Tue. Jul 23rd, 2024

A key swing group is up for grabs in battleground Pennsylvania: Nikki Haley’s voters

By 37ci3 Jun25,2024

ERIE, Pa. – Richard Speicher and Mary Gensheimer are lifelong Republicans and lifelong residents of Erie County. Until recently, the yard sign on the front lawn of their suburban home demonstrated the political homelessness they felt in their party and community.

The couple had put up a sign that said, “Republican Voters Against Trump,” only to find it missing when they returned from dinner one evening. Speicher and Gensheimer say they aren’t sure if it was a prank or a neighbor texting them about their political views. Regardless, they decided to send their message in the Pennsylvania primary this spring by voting for Nikki Haley — even though she dropped out of the race a few weeks ago.

“Trump is not a representative candidate of the Republican Party. She may be who they represent now, but as lifelong Republicans, we both come from very different traditions,” Speicher said. “The only choice available was Nikki Haley.”

“I think the hope was that enough people expressing their displeasure with the candidate would send some kind of message even though he’s not in the race,” Gensheimer added.

The pair represent a critical bloc of voters — in this key battleground state and across the country — poised to advance in what is expected to be an extremely competitive general election. While many of those voters will ultimately come home and support the GOP ticket, others will support President Joe Biden or cast another protest vote in November.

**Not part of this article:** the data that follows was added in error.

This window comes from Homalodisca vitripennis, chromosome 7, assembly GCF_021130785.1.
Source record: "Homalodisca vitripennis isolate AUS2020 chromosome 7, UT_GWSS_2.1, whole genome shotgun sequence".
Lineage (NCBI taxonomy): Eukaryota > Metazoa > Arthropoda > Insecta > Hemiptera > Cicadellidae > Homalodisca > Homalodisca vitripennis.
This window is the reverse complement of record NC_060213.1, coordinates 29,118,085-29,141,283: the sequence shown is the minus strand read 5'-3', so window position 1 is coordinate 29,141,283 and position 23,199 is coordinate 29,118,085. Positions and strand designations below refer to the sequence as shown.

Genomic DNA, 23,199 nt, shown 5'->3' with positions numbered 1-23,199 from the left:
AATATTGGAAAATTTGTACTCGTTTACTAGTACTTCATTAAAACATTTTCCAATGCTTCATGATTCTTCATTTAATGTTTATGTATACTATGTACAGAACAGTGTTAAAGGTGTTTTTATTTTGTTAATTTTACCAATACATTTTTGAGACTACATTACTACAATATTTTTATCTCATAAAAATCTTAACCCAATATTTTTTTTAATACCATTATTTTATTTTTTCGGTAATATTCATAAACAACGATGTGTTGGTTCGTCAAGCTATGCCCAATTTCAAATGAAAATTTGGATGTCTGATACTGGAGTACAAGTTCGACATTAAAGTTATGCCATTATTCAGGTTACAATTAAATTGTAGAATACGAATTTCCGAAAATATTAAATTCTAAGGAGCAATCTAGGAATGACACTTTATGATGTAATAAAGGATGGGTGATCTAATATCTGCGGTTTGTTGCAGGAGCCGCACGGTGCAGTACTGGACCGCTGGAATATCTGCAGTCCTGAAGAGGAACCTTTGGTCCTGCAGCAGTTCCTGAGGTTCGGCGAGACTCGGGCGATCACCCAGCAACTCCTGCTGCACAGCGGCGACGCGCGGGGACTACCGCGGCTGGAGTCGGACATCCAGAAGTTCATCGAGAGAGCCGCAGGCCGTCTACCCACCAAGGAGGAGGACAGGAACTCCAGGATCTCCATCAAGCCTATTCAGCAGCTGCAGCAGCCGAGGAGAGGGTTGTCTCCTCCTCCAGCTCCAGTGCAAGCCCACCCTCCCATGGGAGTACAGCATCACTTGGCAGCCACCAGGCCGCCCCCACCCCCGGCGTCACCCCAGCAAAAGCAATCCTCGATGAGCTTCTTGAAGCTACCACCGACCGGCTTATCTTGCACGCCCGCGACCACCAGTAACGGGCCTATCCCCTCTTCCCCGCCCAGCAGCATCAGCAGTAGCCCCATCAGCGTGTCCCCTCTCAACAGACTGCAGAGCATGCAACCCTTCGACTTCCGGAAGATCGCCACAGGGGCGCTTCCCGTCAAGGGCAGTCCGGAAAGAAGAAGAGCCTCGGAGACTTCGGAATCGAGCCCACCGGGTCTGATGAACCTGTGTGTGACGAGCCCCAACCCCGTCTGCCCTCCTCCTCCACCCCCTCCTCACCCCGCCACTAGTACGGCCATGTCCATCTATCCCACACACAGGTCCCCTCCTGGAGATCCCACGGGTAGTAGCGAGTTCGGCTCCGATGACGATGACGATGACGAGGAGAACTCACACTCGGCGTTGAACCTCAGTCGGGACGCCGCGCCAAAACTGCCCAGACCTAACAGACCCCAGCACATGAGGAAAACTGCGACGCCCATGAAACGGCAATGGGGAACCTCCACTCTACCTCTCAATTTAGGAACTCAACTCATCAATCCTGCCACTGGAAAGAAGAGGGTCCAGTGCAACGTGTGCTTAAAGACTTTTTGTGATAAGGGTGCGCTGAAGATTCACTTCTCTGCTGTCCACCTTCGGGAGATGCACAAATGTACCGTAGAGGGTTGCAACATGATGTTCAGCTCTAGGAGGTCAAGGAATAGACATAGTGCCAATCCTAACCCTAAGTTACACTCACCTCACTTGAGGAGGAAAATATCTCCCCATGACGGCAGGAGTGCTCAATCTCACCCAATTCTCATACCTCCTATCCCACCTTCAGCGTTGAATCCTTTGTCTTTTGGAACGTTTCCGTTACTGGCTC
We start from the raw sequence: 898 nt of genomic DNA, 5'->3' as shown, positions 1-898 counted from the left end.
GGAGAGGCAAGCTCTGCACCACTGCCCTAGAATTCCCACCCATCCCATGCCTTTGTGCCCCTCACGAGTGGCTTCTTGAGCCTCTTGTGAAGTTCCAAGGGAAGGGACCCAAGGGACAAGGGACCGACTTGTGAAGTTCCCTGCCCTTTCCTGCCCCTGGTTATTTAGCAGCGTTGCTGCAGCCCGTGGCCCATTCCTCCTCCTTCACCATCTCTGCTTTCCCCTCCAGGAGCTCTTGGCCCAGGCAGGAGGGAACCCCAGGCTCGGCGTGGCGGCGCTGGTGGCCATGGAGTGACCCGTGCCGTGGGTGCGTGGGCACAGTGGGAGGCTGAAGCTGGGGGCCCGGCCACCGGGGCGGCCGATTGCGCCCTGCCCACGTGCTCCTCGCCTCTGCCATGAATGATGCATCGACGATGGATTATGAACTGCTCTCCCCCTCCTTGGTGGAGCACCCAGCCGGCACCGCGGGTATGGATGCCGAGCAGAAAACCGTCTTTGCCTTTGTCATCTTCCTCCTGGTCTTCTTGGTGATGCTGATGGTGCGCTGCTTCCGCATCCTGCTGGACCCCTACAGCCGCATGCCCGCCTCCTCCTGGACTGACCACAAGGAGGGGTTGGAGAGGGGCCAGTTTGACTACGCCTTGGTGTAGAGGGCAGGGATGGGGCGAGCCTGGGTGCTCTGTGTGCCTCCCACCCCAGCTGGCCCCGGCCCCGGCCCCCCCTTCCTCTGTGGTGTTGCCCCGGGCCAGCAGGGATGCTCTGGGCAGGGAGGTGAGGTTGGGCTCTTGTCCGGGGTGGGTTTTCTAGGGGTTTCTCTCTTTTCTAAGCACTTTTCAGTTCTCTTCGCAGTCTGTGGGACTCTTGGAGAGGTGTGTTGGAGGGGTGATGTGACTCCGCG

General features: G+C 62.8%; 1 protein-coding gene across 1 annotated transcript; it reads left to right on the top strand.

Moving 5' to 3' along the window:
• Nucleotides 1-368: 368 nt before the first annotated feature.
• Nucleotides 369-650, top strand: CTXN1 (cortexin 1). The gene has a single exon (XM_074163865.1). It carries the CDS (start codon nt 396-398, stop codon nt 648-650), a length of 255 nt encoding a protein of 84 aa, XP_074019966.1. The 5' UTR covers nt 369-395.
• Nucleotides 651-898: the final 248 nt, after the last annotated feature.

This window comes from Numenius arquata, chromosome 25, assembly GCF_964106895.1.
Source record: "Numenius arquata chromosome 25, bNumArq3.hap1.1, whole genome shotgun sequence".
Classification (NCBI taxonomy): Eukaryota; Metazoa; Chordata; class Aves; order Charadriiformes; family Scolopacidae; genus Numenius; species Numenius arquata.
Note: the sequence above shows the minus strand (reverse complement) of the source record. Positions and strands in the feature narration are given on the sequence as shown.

Six weeks after dropping out, Haley won almost 20% of the vote in Erie County in Pennsylvania’s April presidential primary. That’s a warning sign for former President Donald Trump, given Erie’s buzz-saw status: The county has voted for the state winner and the president overall in the last four elections.

In a state where Trump won by 44,000 votes in 2016 and Biden by 80,000 in 2020, Haley received 16.4% of the vote, a total of almost 159,000 votes.

Since then, Haley said He will vote for Trump in November. But not all of his supporters are ready to go that far.

“I am disappointed. I was hoping she would hold on,” said Kurt, an Erie voter who voted for Haley in the primary and asked NBC News not to use his last name to avoid backlash from his neighbors.

“I can’t imagine a scenario where I would vote for President Trump,” he said. “For me, it’s really character issues. I think it’s his unstable decision-making style, leadership style. I don’t think he represents traditional Republican or conservative values ​​in many policy matters. It’s really more about him than traditional principles.”

“My vote right now is probably going to be between Biden and the protest vote,” said Kurt, who voted for Biden in 2020.

Opportunity for Biden

The Biden campaign is expanding its reach with voters like Kurt in key battleground states. It poured money into ads in which Trump was quoted as saying he’s “not sure we need a lot of Haley supporters.”

“Republican people who voted for Haley are interested in voting for Biden. “We have very important things to talk about,” Biden’s Pennsylvania campaign adviser told NBC News. we can. unite us, don’t let some reluctant dictator throw it all away.”

The campaign is also building momentum, a Biden official said Austin Weatherford’s latest hireAs the Republican national operations director, former chief of staff to Rep. Adam Kinzinger, R-Ill., is planning an outreach program targeting GOP voters as the general election campaign heats up.

In addition to paid staff, the campaign is also signaling a grassroots effort to sway Republican voters to Biden, enlisting the help of groups like the Haley Voters Task Force.